The average sailor seems to find running aground as shameful as investing in pickle futures instead of a web start-up. He shouldn’t. After all, it’s only the guy who never leaves the dock who never runs aground. Anyone who ventures into interesting waters will sooner or later trip over a bump on the bottom. The most important part of running aground is in knowing how to extricate yourself from your predicament.
I usually run aground when I expect it least. We could be sailing nicely on the correct side of a marker, perhaps cutting it a shade close to in order to squeeze the last ounce out of a favorable tack. But since shoals often shift, or I get overconfident now and then, the boat slips right into the mud. Sailing without an engine, I usually carry the tidal situation in my head and act accordingly. During a falling tide I will race in the dinghy to get the lighter (of the two on the bow) anchor out into deeper water. When used as a kedge, the anchor with a nylon rode will work the best since the rope handles more easily than chain. Back on board I crank my Enkes 28 mounted on the bow as a windlass (it produces a lot more power than any standard windlass) and try to drag the boat towards the deep water. In cases when the deep water lies off the stern, I route the anchor line through large snatch blocks to the stern chock and use a Barient 28 sheet winch to pull us off stern-first. With luck I beat the tide and get her floating right away, but just as often I have to wait. The state of the tide when a boat goes aground makes all the difference. A rising tide will soon help her off while a falling tide may cause the hull to lie down and possibly suffer damage. In non-tidal waters like the Great Lakes, running aground just means hard work to reduce the draft in order to free the boat. Let us look at some typical cases and procedures of re-floating a grounded yacht. Rising tide
The rising water level will soon float a trapped hull. In mild conditions reversing the engine (after making sure no lines are hanging in the water) may free the boat immediately or at least hold her in position to float off. At times, however, current and wind conspire with the rising tide to spin the boat sideways and shove her farther up the shoal. Running the anchor upwind and current will prevent this; the engine will help only after the boat floats again. If a boat grounds on a rocky bottom and pounds hard because of the swell, the crew should look for leaks and effect temporary repairs before moving into deep water.Falling tideAfter touching ground on a falling tide take immediate action by reversing the engine and heeling the boat with the sails or moving the weight of the crew onto the main boom and swinging it out. Heeling the boat to reduce draft will not benefit multihulls and yachts with bilge keels or with wing keels that increase their draft when heeled. Do not churn the water for too long as it will only fill the engine cooling-water intake with mud or sand. If efforts to re-float obviously fail, prepare the boat for an extreme list as the water level drops. After grounding close to high water the boat will probably dry out on the turn of the bilge. Examine the configuration of the shoal from a dinghyin the case of a small boat, a long boathook will often do. Use the turning power of the engine, hoisting sails or working with anchors to position the boat so that she settles down with the keel downhill. Otherwise, the incoming tide may fill the cockpit and possibly the cabin before the hull rises.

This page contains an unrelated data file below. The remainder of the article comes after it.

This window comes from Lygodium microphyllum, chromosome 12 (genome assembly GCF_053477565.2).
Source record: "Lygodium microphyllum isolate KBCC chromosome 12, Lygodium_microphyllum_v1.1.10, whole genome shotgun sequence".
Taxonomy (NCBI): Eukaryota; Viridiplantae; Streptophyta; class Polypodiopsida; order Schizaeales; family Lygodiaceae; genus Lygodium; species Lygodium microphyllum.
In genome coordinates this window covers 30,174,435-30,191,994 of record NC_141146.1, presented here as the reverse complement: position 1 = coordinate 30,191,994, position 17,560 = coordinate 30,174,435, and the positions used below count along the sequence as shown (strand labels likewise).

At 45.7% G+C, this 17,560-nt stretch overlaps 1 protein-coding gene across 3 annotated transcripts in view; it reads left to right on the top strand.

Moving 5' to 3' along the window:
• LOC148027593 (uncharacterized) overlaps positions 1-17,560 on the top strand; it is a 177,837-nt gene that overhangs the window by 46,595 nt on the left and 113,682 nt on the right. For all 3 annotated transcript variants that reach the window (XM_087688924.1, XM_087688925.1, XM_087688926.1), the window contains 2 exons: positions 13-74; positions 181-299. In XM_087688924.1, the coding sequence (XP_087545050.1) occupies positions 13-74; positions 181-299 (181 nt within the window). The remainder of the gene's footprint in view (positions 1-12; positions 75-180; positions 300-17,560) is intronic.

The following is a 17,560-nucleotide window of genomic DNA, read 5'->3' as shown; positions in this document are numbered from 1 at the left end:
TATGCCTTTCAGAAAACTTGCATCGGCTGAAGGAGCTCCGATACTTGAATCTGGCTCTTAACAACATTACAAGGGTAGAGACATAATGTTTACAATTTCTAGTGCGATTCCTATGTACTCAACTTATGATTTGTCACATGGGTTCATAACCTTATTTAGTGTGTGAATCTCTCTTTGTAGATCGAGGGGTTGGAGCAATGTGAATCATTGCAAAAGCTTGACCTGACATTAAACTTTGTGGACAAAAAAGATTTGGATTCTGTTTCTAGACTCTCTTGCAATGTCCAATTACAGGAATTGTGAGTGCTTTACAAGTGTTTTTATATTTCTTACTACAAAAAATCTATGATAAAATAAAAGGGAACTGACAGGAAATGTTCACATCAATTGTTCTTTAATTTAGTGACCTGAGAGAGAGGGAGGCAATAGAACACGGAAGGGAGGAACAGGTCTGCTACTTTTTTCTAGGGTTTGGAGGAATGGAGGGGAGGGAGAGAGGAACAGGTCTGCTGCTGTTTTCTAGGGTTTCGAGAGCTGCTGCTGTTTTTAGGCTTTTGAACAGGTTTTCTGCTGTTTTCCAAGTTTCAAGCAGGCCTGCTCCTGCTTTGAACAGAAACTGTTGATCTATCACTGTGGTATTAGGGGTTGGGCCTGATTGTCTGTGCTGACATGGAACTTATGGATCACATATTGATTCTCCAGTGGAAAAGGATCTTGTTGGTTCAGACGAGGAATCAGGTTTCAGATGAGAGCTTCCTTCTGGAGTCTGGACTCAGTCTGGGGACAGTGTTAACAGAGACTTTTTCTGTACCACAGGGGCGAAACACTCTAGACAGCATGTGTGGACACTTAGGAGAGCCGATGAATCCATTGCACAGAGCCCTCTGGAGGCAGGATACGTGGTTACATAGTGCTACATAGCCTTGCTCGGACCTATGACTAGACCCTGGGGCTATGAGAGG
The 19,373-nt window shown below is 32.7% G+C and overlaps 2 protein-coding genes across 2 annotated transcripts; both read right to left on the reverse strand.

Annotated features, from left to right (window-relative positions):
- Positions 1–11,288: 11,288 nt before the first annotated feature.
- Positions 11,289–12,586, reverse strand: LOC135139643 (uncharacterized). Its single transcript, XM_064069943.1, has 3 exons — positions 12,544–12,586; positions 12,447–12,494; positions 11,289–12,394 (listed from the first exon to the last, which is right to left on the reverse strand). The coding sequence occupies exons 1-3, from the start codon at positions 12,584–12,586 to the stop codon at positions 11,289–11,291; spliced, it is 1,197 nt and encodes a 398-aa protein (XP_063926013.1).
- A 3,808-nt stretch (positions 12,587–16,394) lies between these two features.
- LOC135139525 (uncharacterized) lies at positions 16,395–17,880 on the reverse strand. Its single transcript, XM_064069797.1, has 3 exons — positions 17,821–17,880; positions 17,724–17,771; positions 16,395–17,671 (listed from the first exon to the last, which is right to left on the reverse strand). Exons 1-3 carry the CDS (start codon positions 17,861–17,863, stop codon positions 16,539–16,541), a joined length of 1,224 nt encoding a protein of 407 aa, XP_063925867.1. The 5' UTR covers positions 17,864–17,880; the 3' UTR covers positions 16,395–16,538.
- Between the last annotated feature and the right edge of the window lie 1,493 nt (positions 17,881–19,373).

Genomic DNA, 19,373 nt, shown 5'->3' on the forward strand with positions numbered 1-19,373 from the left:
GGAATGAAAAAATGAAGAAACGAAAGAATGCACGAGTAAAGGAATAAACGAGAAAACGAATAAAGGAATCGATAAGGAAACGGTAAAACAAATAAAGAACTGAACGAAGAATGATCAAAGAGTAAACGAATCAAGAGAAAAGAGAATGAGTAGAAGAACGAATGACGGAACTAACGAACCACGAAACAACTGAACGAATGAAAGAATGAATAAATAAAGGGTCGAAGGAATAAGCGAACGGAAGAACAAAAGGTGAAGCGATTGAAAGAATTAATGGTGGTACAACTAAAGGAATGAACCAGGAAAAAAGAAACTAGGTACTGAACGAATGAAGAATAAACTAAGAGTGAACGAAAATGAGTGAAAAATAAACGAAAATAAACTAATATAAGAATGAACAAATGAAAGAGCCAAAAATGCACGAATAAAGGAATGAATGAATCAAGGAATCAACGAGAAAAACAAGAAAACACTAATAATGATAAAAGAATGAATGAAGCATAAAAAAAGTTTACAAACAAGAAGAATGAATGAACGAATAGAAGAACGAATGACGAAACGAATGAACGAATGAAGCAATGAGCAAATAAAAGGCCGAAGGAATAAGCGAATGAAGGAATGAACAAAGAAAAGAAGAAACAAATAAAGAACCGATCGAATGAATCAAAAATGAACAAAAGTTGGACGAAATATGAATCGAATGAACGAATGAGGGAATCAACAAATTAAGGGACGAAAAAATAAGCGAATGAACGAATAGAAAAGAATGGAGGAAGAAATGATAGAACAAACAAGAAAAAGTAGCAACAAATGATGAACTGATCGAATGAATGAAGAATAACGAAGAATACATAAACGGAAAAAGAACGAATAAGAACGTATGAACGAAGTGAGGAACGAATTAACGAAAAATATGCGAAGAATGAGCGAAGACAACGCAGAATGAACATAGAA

After arranging the boat alignment to minimize damage, check that the fuel will not run out of the tank air vents and battery acid will not leak. Pump the bilge so the bilge water does not wet important items in the lockers. Cook before the boat lies down, then turn off the propane cylinder because LP gas flowing downhill to a stove may cause an explosive increase in liquid gas pressure. Also, make sure that the engine oil cannot seep past the dip-stick hole.
Lucky boats land on a mud or sand bottom but even the best of us will one day ground on sharp rocks, coral outcroppings or mud full of old mooring blocks. If sounding reveals such hazards, the crew will have to protect the hull from punctures before the boat settles down. Inserting a large sail bag stuffed with coils of spare lines will do, as will cockpit gratings and floorboardscheaper to repair or replace than fixing a breached hull. Forget using fenders and bunk or cockpit cushionsthey are too buoyant to force under the hull unless you can attach lines to them and have plenty of hands to force-feed them under the hull.